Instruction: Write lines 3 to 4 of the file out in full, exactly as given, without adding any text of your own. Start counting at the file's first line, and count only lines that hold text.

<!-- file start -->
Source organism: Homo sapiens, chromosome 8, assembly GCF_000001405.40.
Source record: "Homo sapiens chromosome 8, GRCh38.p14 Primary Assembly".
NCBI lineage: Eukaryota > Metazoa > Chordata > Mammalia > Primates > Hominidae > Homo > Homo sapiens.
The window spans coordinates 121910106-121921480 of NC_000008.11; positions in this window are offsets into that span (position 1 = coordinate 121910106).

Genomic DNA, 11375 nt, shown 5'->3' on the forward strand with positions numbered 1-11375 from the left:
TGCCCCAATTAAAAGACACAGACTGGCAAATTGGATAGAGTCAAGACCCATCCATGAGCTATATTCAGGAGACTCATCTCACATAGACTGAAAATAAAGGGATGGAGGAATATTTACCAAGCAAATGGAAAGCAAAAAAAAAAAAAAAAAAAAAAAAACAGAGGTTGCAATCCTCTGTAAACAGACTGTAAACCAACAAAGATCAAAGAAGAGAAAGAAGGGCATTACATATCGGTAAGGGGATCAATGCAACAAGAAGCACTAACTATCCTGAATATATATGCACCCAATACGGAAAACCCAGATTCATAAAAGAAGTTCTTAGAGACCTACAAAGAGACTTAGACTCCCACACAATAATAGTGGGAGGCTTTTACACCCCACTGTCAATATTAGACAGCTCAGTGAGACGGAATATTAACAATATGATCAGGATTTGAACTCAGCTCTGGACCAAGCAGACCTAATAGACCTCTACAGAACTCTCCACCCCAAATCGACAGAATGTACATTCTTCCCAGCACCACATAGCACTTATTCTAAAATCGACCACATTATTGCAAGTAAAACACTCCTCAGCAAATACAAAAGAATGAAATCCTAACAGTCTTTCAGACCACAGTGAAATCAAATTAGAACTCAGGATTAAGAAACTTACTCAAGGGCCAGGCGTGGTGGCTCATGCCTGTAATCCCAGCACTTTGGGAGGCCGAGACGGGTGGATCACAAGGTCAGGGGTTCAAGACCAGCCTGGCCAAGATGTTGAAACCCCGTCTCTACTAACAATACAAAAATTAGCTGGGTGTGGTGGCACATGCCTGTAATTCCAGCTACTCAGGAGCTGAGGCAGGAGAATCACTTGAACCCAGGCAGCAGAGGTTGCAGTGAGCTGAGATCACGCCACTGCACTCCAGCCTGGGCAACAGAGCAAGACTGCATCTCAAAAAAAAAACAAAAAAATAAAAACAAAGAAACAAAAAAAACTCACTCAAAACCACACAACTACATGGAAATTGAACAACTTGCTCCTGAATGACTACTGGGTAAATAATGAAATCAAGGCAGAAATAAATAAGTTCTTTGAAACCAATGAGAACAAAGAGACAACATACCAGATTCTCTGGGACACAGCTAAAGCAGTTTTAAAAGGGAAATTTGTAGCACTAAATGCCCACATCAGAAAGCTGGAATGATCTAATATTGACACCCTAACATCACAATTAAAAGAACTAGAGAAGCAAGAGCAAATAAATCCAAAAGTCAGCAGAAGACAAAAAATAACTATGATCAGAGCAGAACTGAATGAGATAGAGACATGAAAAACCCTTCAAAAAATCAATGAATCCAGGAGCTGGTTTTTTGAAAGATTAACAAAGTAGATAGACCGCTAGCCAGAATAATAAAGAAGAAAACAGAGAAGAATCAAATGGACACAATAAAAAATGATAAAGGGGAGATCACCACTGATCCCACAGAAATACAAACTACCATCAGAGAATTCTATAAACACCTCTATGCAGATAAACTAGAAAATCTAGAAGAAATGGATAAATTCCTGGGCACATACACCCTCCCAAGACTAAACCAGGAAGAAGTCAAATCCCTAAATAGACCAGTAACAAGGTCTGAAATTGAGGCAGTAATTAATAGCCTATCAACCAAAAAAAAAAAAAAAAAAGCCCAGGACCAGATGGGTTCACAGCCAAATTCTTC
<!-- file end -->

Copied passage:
NCBI lineage: Eukaryota > Metazoa > Chordata > Mammalia > Primates > Hominidae > Homo > Homo sapiens.
The window spans coordinates 121910106-121921480 of NC_000008.11; positions in this window are offsets into that span (position 1 = coordinate 121910106).